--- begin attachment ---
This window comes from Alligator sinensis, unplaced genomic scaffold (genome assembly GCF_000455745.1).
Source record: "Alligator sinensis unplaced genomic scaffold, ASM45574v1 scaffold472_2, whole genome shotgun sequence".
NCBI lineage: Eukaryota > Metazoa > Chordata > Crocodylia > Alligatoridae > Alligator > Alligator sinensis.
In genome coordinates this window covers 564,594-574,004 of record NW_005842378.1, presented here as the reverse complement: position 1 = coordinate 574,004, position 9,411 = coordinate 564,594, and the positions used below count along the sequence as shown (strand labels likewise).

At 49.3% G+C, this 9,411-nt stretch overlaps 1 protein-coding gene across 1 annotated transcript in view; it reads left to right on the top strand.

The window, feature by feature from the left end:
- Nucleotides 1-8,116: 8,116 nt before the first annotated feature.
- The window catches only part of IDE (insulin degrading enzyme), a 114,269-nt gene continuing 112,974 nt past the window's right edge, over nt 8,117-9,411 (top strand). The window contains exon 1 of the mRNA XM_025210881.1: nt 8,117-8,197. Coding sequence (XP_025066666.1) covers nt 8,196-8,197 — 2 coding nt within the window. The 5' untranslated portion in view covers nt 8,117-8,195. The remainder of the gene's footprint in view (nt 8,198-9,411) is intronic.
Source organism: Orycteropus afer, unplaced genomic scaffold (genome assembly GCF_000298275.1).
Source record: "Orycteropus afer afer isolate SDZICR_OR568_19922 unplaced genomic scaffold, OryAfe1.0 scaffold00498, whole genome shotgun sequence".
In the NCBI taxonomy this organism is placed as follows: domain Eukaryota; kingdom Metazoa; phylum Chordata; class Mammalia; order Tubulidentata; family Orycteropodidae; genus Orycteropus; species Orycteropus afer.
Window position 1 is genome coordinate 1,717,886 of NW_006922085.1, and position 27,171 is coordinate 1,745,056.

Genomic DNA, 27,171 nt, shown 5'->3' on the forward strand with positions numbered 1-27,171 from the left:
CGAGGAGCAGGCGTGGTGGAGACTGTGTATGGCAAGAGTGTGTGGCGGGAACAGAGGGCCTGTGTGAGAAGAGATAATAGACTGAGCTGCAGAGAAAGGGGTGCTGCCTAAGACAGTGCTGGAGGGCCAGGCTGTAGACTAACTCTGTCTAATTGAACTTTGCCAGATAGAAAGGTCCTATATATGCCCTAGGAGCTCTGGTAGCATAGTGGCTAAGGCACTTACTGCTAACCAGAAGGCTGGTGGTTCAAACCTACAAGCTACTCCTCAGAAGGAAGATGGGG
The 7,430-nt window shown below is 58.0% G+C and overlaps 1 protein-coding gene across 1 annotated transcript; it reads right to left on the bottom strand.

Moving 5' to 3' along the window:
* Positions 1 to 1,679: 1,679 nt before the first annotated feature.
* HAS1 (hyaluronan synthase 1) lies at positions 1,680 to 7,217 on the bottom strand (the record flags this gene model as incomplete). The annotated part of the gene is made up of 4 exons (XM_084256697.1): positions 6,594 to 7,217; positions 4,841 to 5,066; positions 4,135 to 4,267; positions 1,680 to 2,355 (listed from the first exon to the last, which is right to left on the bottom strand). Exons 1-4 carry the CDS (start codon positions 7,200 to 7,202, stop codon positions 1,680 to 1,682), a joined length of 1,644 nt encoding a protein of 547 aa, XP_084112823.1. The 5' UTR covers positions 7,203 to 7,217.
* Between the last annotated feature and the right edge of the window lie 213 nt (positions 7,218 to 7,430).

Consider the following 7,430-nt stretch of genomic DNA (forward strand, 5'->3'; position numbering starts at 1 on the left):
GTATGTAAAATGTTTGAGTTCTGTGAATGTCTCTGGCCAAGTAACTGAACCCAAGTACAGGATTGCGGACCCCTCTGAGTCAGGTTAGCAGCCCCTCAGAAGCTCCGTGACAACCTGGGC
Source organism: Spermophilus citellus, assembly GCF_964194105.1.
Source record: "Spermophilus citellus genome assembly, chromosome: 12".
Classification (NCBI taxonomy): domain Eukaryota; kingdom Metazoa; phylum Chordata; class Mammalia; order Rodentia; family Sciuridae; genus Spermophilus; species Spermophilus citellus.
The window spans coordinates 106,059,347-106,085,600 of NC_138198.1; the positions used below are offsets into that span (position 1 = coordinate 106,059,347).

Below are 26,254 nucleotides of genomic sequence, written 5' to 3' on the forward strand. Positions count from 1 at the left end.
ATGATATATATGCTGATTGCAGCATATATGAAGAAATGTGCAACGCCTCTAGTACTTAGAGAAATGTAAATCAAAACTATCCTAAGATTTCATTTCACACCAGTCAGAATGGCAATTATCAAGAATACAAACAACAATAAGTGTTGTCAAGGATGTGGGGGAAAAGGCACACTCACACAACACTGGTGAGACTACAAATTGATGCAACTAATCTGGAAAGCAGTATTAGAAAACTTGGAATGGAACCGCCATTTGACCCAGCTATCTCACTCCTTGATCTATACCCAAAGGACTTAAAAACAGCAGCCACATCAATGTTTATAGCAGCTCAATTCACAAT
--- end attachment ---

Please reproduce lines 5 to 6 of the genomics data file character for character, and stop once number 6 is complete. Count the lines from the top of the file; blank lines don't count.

At 49.3% G+C, this 9,411-nt stretch overlaps 1 protein-coding gene across 1 annotated transcript in view; it reads left to right on the top strand.

The window, feature by feature from the left end: